The 2010 legislative session kicks off Jan. 19 in Juneau, and assuming lawmakers stick to the 90-day session limit set out in state law, adjournment will come April 18.
Legislators could change the 90-day limit by passing a bill to amend the law, and many would like to do that because the tight schedule breeds sloppy work, many lawmakers say.
But it's an election year, and legislators running for re-election will be sensitive as to how constituents could view a longer session. Bottom line: It's likely to still be 90 days this year.
If the 90-day session limit were repealed, a 120-day limit set in the state constitution would still be in effect.
Except for energy issues, 2010 may be a low-key session, with no really big issues on the table. Former Gov. Sarah Palin, a source of controversy in past years, is off to other things outside Alaska. There is a calmer hand at the helm in Gov. Sean Parnell.
There are several legislators running for statewide office. Parnell is running for election to his own term as governor as he finishes out Palin's, who resigned last summer.
Sen. Hollis French, D-Anchorage, and Rep. John Harris, R-Valdez, are running for governor, and Rep. Jay Ramras, R-Fairbanks, is running for lieutenant governor. Rep. Harry Crawford, D-Anchorage, is running for Congress, hoping to capture the seat held now by Republican Congressman Don Young.
Their candidacies will add some spark to the session. French and Crawford have called for legislation to enshrine the permanent fund dividend in the state constitution, an idea sure to grab attention but unlikely to pass the Legislature.
What will hang over the Legislature in its 2010 session will be uncertainty over the results of gas pipeline open seasons planned by two competing groups, Denali and TransCanada Corp. The gas pipeline is essential to the state's economy.
The results of the open seasons, periods in which the pipeline developers solicit customers for their projects, won't be known during the legislative session, but will be known by the November elections, however.
Lawmakers are nervous as to how controversial proposals that they voted for, like Palin's Alaska Gasline Inducement Act and her changes to the oil and gas production tax, may affect the outcomes of the open seasons.
Other energy issues are high on the Legislature's priority list. There will be extensive discussion about changes to the state's controversial net profits oil production tax, but oil taxes are politically sensitive. Legislators and the governor say they want to see evidence that the tax is impeding new oil investment before considering changes.
Initiatives to secure natural gas supplies for Alaska communities will also be on the table. For example, French has introduced a bill in the Senate to grant tax incentives for gas storage facilities.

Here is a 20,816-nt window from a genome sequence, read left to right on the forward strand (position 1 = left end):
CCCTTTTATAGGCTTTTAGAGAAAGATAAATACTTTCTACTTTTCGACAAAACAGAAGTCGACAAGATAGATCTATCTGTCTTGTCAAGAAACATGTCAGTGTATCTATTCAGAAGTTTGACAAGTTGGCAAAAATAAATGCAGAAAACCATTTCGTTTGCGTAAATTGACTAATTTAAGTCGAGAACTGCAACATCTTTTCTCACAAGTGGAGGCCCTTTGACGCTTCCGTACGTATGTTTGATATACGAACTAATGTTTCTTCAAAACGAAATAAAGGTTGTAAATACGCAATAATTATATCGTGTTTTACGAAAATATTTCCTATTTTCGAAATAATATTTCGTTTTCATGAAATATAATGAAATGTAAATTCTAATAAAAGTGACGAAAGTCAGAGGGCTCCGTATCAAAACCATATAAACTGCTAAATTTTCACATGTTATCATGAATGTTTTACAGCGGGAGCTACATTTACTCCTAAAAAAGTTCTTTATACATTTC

Legislators will also consider legislation, sponsored by the governor, to help electric utilities jointly build badly needed new power generation facilities and will consider $25 million in additional funding for renewable energy projects, mainly in rural communities.
Investments in renewable energy over the last two years have totaled $125 million. If this year's appropriation is approved, the total will reach $150 million, and be the most ambitious renewable energy program of any state.
Lawmakers will also consider adoption of a state energy policy to guide future public investment.
Just after the Legislature convenes, energy policy and other energy legislation will be introduced by the House and Senate Energy committees, chaired by Rep. Charissee Millet, R-Anchorage, and Sen. Lesil McGuire, R-Anchorage.
Conservation of energy will be a key part of the initiatives, building on an investment of $350 million the state has made in the last two years in weatherization and residential building retrofits.
Ramras is sponsoring legislation in the state house encouraging a bullet gas pipeline, a 24-inch pipeline from the North Slope to Southcentral Alaska through the Interior, near Ramras' hometown of Fairbanks. Ramras has pre-filed a bill granting tax incentives for the project, which an option for the state to pursue if a large-diameter gas pipeline project is delayed.
As for revenue and available money - which is what concerns most people - there seems to be enough of it this year, thanks for crude oil prices remaining in the $70 to $80 per barrel range. Oil pays for about 85 percent of the state budget.
The state Department of Revenue even predicts a $500 million revenue surplus, but a lot of people, including Gov. Parnell, have ideas for using the surplus. Parnell wants at least part of it to fund his proposed student tuition assistance program. Legislators have their ideas, too.
Parnell has proposed a suspension of the state fuel tax, which just kicked back in after a previous suspension. The proposal is widely seen as a campaign gesture by the governor and is considered unlikely that lawmakers will approve it.
As always, the state capital budget will draw intense scrutiny as legislators examine projects planned in their districts.
Parnell has proposed the first increment of a multi-year commitment to catch up on major maintenance needs on public buildings around the state, a proposal that is expected to find favor in the Legislature because the projects are widely dispersed geographically.
Tim Bradner can be reached at tim.bradner.@alaskajournal.com.
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